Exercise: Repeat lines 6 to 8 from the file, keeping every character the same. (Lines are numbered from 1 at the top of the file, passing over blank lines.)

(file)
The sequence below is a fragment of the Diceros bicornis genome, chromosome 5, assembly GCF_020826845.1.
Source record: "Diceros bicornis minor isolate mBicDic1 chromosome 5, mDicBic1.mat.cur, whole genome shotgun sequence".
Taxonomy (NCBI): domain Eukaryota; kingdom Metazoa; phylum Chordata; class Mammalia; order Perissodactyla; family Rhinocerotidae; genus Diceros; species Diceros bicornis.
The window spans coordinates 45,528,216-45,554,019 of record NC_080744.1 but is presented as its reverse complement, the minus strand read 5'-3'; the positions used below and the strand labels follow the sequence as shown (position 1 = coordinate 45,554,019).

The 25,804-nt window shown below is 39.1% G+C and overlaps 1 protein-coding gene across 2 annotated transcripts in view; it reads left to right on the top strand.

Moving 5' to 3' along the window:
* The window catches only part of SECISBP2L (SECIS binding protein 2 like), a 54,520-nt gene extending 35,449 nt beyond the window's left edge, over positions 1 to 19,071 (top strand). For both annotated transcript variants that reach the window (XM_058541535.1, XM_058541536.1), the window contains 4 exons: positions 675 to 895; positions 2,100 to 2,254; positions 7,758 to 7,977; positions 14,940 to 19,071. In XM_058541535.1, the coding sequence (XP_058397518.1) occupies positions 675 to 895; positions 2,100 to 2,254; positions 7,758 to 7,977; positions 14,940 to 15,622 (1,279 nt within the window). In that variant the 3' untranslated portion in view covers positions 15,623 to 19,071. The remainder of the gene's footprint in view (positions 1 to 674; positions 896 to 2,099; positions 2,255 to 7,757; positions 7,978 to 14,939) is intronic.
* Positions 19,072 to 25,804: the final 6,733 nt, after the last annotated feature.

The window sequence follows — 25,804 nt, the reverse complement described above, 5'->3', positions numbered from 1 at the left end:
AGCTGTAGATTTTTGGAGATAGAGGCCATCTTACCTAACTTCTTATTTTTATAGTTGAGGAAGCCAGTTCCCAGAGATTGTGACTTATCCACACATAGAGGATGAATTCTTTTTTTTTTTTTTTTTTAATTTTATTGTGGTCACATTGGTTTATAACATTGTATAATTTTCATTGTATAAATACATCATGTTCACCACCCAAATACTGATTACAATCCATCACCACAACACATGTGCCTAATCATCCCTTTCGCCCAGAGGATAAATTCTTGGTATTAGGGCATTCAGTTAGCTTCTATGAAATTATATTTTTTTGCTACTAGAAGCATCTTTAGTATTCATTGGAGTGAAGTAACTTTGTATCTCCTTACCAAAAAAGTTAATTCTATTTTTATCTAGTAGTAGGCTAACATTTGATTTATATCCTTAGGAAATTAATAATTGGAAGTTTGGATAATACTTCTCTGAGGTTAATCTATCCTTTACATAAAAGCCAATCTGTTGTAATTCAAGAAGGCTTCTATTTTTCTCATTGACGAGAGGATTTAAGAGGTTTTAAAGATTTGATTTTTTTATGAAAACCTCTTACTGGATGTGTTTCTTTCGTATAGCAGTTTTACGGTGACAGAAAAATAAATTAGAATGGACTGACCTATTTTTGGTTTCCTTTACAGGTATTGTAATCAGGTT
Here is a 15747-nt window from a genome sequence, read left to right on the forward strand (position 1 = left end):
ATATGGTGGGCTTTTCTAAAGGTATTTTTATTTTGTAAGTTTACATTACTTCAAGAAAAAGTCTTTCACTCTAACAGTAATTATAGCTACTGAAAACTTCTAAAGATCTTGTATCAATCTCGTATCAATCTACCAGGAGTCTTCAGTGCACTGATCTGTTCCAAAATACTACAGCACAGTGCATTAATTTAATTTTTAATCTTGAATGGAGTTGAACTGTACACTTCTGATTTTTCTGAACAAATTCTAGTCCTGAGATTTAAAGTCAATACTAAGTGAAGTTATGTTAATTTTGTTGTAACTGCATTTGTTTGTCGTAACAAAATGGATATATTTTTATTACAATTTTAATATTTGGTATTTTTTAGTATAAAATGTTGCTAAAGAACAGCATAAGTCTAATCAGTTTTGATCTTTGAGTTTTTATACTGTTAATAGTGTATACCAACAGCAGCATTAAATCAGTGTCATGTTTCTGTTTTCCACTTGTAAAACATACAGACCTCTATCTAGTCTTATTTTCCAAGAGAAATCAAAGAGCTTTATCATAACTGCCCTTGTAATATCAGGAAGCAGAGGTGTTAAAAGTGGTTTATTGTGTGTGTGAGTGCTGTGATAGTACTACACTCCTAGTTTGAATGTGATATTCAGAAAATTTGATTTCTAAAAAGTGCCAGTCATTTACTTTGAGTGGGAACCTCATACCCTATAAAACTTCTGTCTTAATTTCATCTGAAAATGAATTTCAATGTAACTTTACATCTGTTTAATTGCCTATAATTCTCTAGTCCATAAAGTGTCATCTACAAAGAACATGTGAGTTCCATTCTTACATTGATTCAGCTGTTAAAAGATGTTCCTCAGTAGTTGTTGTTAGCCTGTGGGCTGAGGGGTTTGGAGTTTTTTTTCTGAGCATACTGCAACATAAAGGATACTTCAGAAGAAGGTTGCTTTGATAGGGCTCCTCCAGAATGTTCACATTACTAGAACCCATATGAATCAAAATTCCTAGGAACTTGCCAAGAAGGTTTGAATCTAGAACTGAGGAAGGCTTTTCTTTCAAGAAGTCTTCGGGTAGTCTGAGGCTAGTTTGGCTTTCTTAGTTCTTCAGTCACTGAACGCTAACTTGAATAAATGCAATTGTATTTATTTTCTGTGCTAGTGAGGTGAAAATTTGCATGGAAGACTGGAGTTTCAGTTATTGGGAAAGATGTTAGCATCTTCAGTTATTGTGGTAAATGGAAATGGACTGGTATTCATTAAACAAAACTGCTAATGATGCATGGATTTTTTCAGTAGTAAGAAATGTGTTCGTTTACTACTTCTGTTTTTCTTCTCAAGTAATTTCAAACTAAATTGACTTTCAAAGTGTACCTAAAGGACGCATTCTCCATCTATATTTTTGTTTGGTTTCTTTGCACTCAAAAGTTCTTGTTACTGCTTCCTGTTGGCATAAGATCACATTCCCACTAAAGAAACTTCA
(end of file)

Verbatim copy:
Moving 5' to 3' along the window:
* The window catches only part of SECISBP2L (SECIS binding protein 2 like), a 54,520-nt gene extending 35,449 nt beyond the window's left edge, over positions 1 to 19,071 (top strand). For both annotated transcript variants that reach the window (XM_058541535.1, XM_058541536.1), the window contains 4 exons: positions 675 to 895; positions 2,100 to 2,254; positions 7,758 to 7,977; positions 14,940 to 19,071. In XM_058541535.1, the coding sequence (XP_058397518.1) occupies positions 675 to 895; positions 2,100 to 2,254; positions 7,758 to 7,977; positions 14,940 to 15,622 (1,279 nt within the window). In that variant the 3' untranslated portion in view covers positions 15,623 to 19,071. The remainder of the gene's footprint in view (positions 1 to 674; positions 896 to 2,099; positions 2,255 to 7,757; positions 7,978 to 14,939) is intronic.
* Positions 19,072 to 25,804: the final 6,733 nt, after the last annotated feature.